However, the question remains, can a colorblind adaptation of Cat on A Hot Tin Roof work? Obviously it did on Broadway, but should it be performed this way? Some claim that a production like this highlights the universal nature of the characters in Williams’ play. Ok, I can see that to a certain extent. Other, like Douglas Tuner Ward, author of Day of Absence and other plays, told the New York Times, “Williams may not be overtly talking about the social environment and the context, but it is there . . . That play is not taking place in an abstract universe. It’s Mississippi in a particular time in history. Big Daddy exists because of living on the backs of people’s labor.”
Twelve years before the play reappeared on Broadway, August Wilson spoke about colorblind casting at Princeton University. In the speech, he states, “To mount an all-black production of a Death of a Salesman or any other play conceived for white actors as an investigation of the human condition through the specifics of white culture is to deny us our humanity, our own history, and the need to make our investigations from the cultural ground on which we stand as black Americans” (30-31). Wilson continues by calling such casting an insult to the history of African American playwrights.
In the statement above, Wilson challenges the idea of using colorblind casting in plays and claiming that the play shows “the [universal] human condition.” To a certain extent, I agree with him because a majority of plays we still study from before Shakespeare and to the present focus on “white culture” pushing all others to the side. Yet, I do find there are spaces where colorblind casting can work, and should. A couple of years ago, I saw a fantastic performance of Shakespeare’s A Midsummer Night’s Dream with a multicultural cast. Did this alter the play?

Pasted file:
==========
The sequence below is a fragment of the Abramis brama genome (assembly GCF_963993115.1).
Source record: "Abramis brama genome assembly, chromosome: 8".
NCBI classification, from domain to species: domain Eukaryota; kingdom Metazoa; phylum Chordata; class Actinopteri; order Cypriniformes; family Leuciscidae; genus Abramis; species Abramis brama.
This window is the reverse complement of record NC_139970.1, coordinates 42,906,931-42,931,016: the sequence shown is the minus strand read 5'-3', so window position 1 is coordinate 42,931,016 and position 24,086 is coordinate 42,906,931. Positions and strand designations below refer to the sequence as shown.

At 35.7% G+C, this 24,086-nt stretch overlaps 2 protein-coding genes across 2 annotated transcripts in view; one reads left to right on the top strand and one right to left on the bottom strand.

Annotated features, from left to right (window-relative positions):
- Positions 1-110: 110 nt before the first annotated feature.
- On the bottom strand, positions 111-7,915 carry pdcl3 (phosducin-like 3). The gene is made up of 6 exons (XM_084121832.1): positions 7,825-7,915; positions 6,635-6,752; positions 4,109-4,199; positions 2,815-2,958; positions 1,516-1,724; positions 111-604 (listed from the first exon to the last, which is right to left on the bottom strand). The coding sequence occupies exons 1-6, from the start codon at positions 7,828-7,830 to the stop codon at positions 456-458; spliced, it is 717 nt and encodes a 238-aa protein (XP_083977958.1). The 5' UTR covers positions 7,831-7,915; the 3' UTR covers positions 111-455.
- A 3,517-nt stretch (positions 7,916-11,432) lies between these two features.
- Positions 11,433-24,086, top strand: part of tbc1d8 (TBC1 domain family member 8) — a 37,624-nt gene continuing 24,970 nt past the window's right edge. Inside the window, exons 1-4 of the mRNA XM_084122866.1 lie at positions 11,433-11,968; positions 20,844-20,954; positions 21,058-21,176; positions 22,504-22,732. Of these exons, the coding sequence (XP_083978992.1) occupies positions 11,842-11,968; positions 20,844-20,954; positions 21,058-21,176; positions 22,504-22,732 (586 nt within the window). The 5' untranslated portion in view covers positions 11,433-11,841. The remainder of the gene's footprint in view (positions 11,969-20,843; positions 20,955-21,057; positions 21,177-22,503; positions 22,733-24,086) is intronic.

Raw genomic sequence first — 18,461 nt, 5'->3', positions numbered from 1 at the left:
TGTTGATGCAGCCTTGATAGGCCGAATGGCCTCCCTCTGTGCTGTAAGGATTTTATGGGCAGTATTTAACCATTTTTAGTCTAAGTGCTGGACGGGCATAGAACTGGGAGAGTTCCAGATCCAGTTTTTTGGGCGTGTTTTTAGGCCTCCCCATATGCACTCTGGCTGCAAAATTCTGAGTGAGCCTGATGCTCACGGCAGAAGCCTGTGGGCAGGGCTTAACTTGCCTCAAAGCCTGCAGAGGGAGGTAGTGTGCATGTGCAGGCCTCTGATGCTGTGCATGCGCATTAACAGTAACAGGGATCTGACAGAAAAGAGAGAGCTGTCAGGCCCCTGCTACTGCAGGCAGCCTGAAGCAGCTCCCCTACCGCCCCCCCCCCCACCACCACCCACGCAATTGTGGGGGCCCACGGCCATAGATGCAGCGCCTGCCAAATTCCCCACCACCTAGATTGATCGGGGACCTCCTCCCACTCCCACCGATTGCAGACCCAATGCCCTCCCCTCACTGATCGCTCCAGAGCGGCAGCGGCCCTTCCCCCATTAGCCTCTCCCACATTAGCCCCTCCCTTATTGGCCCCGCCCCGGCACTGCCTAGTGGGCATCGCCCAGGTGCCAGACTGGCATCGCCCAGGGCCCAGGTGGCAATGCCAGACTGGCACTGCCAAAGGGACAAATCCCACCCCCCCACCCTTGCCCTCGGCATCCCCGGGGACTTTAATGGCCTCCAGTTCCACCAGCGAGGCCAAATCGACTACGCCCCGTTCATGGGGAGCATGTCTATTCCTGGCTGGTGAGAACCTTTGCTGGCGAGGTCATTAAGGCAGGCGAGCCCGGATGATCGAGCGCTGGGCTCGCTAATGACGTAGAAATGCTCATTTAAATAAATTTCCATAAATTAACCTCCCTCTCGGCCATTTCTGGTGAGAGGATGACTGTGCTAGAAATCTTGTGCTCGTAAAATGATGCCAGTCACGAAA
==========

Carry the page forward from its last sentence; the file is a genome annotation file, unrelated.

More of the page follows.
Now, let’s think about colorblind casting in the context of Williams. How would the play change? How would the undercurrents work? When thinking about this, I couldn’t help but ponder what would happen if a white actor portrayed Brutus Jones in Eugene O’Neill’s The Emperor Jones. How would that change the play and the ways that we perceive it? Would a white family work a production of Lorraine Hansberry’s A Raisin in the Sun? In both of these cases, just like with Cat on A Hot Tin Roof, colorblind casting would ultimately alter the plays in significant ways. While universal themes would come through, we would lose the social milieu that encompasses the action on stage. This would be extremely detrimental to our engagements with the plays.
As I said earlier, I do see instances where colorblind casting could, and should, be implemented. There are cases, though, where the original casting should remain because of the important undercurrents that the production may remove for the audience. What are your thoughts? As usual, let me know in the comments below, and make sure to follow me on Twitter at @silaslapham.
Wilson, August. The Ground on Which I Stand. New York: Theater Communications Group, 2001.